Banks and credit card issuers will report the total balance outstanding and newly charged on your account to the tracking bureaus every month. That means that even you if you pay off any newly charged expenses immediately, it still ends up on your credit profile. This usually does not matter except when you already have a big unpaid balance that is accruing interest every month. When you charge additional expenses on this account, you approaches your card spending limit and this can hurt your FICO score. By using your credit less often, you can avoid hurting your credit score and keep a nice limit room on your accounts while gradually paying off your outstanding card balances.

4. Keep Established Old Credit Accounts

This can get confusing because people were often recommended to close unused accounts in order to raise credit scores. This method is only partly explained in that sense, because you should be closing new credit accounts with very little activities while retaining your oldest account that demonstrated your paying history for large purchases such as mortgage or car loans. According to the latest FICO scoring computation, closing your old or paid off accounts lowers the total credit available to you and your time-averaged outstanding balances you have suddenly take on a larger weightage because information from your closed accounts are removed from the calculations. Closing your old credit accounts also shorten the overall length of your personal borrowing history and some lenders look upon this as no proper credit establishment. Using an established credit card to rebuild your FICO score.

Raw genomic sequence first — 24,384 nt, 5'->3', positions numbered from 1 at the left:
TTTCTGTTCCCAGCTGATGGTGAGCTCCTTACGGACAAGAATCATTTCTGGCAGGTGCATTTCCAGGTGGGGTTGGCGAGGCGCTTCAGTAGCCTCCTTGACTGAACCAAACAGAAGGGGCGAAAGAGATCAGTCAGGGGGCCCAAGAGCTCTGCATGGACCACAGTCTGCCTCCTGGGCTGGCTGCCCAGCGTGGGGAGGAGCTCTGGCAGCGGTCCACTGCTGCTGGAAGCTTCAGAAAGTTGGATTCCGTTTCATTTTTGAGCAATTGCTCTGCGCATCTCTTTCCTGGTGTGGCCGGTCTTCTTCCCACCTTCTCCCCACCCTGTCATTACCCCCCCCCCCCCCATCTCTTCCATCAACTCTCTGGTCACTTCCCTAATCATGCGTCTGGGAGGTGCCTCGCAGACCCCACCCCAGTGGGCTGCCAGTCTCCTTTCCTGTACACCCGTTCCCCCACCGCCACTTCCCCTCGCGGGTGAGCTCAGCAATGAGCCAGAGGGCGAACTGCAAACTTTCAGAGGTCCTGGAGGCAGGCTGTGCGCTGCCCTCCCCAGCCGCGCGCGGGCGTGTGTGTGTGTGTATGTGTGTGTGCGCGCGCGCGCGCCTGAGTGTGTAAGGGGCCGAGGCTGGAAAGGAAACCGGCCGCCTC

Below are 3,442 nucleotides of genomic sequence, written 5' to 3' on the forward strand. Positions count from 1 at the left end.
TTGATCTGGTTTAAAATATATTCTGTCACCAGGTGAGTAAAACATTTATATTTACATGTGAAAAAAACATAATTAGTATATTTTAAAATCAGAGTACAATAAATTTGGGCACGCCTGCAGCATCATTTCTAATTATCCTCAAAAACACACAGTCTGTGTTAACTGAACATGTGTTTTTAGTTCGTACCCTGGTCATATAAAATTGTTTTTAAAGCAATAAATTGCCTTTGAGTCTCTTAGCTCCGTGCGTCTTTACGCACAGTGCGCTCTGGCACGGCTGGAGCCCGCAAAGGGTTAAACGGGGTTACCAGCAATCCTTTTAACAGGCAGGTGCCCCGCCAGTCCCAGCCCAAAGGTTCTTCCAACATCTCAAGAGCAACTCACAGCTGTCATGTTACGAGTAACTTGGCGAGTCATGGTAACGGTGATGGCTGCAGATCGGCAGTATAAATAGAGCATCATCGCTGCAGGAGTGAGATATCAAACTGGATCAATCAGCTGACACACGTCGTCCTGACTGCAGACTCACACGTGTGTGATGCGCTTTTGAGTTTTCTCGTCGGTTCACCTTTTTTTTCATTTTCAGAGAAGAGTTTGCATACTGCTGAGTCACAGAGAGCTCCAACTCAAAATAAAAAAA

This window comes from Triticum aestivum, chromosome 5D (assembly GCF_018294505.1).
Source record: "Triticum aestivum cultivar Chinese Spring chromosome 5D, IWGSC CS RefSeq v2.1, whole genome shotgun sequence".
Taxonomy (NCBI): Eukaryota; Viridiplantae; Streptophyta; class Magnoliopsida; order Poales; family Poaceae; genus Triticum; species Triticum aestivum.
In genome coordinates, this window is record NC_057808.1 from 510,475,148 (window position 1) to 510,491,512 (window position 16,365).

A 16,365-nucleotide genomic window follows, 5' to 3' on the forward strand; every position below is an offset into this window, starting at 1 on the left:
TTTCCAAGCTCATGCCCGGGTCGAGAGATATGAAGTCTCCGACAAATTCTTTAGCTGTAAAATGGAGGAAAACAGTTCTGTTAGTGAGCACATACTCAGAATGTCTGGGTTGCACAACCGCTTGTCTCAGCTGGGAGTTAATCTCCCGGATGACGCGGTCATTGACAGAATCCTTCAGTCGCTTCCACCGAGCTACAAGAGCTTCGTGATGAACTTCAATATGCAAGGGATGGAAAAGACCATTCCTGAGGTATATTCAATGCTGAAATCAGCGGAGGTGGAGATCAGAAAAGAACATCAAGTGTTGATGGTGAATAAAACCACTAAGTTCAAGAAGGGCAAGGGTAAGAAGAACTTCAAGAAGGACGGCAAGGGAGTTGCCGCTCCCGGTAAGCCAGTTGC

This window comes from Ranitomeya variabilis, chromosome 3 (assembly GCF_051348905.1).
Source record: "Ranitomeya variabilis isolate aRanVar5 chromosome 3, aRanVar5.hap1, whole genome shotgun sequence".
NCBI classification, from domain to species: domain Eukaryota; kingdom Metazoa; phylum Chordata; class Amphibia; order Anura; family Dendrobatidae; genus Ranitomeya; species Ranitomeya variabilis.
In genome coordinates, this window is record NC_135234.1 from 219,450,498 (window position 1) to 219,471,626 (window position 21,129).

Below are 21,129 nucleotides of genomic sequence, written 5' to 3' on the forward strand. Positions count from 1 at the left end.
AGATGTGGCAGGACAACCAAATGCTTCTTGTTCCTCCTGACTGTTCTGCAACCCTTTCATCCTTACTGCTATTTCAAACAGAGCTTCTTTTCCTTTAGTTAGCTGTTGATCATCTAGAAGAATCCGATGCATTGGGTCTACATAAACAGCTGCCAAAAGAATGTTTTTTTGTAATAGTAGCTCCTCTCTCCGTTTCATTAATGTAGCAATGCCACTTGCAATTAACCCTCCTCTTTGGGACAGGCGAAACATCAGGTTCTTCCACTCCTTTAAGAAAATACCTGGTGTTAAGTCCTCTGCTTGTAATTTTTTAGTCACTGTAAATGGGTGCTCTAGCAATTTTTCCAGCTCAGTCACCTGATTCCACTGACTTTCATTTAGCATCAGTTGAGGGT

Unless you have an credit identity theft problem with an old established account, continue to use it and close off other unused new accounts instead. This will help raise FICO score easily for you without you doing anything.

5. Stay Out Of Bankruptcy

Finally, try your best to avoid filing for bankruptcy and facing home foreclosure because these will completely destroy your credit score for a long time. A bankruptcy on your credit report will not be removed for probably the next 10 years and this alone deducts 200 points or more from your score. As you can see, other remediative steps you take will not help much with a bankruptcy record on your profile. While having a sub-500 credit score means you only qualify for a small 300 cash advance, a bankruptcy on your profile means straight rejection from most lenders and banks. Even after you are completely discharged from your bankruptcy, high risk lenders will continue to charge high interest rate payments on your financing for many years.

It is better to pay or get non profit credit counseling to help you manage your loans and card bills such that you avoid bankruptcy at all costs. By choosing debt counseling instead of declaring bankruptcy, you will not have to suffer from bad credit history for a long time and can start to re-establish and raise credit score for cheaper loans within a much shorter recovery period of time. For more tips, check out https://www.consumer.ftc.gov/articles/0155-free-credit-reports